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Lord Renton: Before the noble Lord answers—

Lord Campbell of Alloway: I am so sorry.

Lord Renton: Has my noble friend finished?

Lord Campbell of Alloway: No, I have not; but do carry on.

Lord Renton: Before the noble Lord answers my noble friend, would he be so good as to point out which part of Clause 2 covers the first amendment moved by the noble and gallant Lord, Lord Craig of Radley, which states:

of which there is no mention in Clause 2?

Lord Bassam of Brighton: Perhaps I can deal first with the point raised by the noble Lord, Lord Campbell of Alloway. I am not at the Dispatch Box to question the advice that we are given by the Ministry of Defence. It has had an entirely consistent position all the way through, supporting and aiding our consideration of the Bill.

I have made it plain—and I think that the noble Lord, Lord Hodgson of Astley Abbots, agrees—that Clause 2 accurately lists the descriptions and headings of charitable purposes. The twelfth heading, paragraph (l), answers the noble Lord's point on service charities.

Baroness Carnegy of Lour: The noble Lord indicated that he thinks that this is fairly a trivial matter.

Lord Bassam of Brighton: I do not think that this is a trivial matter. I can understand fully the seriousness of the points that are being made. I do not believe that it is trivial; it is an important consideration.
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Baroness Carnegy of Lour: The noble Lord said that what the noble and gallant Lord wants could happen anyway under Clause 2(2)(l). Looking down the sweeping list of advancements which can be considered "charities", may I suggest that the advancement of peace would be consistent? Why does not the Minister simply include that if he is to continue doggedly defending the Government's position on such a small matter?

Lord Bassam of Brighton: Towards the end of my comments, I said that I thought that there was some scope for further discussion. Although I was not going to say from the Dispatch Box this afternoon that I would positively offer up an amendment, I am prepared for us at least to give some further small consideration to this before Report.

Lord Craig of Radley: I thank the Minister for his response and all Members of the Committee who have supported me in this amendment. From what the Minister said, I take it that he is prepared to give Amendment No. 1 further consideration and, on that basis, I am happy to withdraw it.

Amendment No. 9 is very much a probing amendment. I recognise that it is perhaps asking for too much, but at the same time I do not believe that we have covered the point that is really at issue: whether the public benefit test is applicable in the round to service non-public funds or has to be applied to every single one. Although at this stage I shall be prepared not to move Amendment No. 9, the position will need to be very much clearer before I am happy.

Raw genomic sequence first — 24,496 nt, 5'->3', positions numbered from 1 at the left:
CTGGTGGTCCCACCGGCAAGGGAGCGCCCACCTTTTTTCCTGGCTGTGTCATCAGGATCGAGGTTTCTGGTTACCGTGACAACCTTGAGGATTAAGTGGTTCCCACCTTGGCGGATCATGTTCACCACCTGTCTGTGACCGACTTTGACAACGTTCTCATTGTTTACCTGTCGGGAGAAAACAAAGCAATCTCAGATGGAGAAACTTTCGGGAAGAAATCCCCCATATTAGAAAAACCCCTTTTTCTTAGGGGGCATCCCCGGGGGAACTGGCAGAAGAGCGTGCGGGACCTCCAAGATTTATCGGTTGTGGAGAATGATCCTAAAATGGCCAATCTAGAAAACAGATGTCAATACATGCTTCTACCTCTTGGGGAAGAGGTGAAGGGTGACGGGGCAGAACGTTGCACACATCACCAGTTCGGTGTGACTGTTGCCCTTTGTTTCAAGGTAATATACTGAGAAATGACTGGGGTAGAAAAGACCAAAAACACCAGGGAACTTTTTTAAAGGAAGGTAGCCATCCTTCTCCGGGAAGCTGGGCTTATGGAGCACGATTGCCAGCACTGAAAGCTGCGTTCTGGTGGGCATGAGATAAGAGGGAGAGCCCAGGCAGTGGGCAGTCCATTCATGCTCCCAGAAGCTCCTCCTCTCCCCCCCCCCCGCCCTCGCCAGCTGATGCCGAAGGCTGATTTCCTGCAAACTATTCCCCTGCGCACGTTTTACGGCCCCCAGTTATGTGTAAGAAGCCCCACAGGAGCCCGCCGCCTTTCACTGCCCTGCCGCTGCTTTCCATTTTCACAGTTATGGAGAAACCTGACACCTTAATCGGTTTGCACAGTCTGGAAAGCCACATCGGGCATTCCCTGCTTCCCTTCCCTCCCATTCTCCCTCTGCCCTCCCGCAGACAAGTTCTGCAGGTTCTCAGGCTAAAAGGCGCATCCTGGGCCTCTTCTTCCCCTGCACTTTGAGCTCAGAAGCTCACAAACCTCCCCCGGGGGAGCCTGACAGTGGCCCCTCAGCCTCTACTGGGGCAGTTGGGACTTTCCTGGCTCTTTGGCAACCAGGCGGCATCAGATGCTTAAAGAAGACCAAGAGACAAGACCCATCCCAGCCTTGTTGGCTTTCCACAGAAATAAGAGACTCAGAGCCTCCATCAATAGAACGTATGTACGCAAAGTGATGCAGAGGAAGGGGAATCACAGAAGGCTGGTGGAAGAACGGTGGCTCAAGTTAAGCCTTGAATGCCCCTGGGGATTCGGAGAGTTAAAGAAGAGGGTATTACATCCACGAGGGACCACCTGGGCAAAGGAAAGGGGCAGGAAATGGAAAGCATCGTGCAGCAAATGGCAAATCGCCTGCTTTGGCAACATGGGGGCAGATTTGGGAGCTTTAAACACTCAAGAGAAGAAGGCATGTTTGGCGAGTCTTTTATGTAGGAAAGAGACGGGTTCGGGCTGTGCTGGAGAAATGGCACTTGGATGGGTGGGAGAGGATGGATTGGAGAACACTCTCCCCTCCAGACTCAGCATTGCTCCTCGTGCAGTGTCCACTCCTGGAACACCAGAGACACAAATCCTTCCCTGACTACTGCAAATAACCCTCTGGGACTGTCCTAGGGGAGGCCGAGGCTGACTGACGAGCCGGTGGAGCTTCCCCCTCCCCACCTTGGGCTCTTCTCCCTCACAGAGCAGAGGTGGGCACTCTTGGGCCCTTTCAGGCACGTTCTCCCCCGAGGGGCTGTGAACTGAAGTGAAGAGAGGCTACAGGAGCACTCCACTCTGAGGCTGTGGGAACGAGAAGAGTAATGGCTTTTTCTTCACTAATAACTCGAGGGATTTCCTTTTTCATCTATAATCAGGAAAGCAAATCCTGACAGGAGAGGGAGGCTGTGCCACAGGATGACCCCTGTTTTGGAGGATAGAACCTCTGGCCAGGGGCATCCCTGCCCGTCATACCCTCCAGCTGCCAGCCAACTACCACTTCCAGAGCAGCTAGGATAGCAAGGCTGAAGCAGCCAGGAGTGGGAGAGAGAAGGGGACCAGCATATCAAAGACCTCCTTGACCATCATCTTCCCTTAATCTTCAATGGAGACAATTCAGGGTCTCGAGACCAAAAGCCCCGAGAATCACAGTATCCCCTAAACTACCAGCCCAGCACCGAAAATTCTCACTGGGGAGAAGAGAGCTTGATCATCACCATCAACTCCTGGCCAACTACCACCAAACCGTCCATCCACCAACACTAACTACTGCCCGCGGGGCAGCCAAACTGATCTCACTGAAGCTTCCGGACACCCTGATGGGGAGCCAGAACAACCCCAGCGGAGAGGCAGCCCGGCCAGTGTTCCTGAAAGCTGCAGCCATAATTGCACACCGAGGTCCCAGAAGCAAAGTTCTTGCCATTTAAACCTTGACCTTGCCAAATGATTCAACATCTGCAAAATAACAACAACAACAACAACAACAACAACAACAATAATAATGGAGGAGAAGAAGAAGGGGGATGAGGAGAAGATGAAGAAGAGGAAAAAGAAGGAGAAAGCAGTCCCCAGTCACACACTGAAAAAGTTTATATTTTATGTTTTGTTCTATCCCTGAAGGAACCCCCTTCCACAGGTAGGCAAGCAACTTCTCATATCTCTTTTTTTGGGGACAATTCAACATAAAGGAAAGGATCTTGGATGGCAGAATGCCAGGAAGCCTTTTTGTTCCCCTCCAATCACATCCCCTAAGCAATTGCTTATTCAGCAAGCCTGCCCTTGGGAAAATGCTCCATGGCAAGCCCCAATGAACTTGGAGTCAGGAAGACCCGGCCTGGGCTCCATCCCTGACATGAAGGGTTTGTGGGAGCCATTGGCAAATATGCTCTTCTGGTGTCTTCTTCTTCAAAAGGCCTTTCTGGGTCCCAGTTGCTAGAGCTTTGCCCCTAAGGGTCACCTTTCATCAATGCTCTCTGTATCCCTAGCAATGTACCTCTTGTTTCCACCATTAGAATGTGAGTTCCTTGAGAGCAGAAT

Amendment, by leave, withdrawn.

Lord Wedderburn of Charlton moved Amendment No. 2:

The noble Lord said: In moving Amendment No. 2, I should like to speak also to Amendments Nos 4 and 5 which are grouped with it. I say at once that I regretted that the suggestion made by the committee that considered the draft Bill—that the question of charitable purpose should be divorced from the financial issue of tax exemption—was not accepted by the Government. However, as that is the case—and obviously will not change—there is no escape from issues of social policy in the first part of the charity law debate.

Our amendment pursues the question of policy which would make one paragraph of the list that has been referred to—the descriptions of charitable purposes—read, "for the advancement of religion or belief". There are three main headings to that argument. First, it was argued on the previous Bill—I need not repeat it—that the Bill as it stands, which refers to "the advancement of religion" fullstop, arguably does not comply with Articles 9 and 14 of the European Convention on Human Rights on the right to manifest one's religion or belief and to have that right secured without discrimination. Amendment No. 5 offers the Government a second thought on the question of cross-reference to the European Convention.
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Of course, it is true that our law has in many areas come to regard freedom of religion and freedom of non-religious belief on a par. In the recent Communications Bill, the recent employment regulations and, above all, in the Equality Bill, which is going through your Lordships' House at the same time as this Bill, a key concept is that there should be a ban on,

those words being explained as including lack of religion or lack of belief. In our submission, it is quite impossible that those words, which no doubt have a meaning, should not have the same meaning in this Bill—not by reading across from Bill to Bill, but because the object of there being no discrimination in regard to religion and belief, as the Long Title of the Equality Bill states, is the same as the object being discussed in this amendment.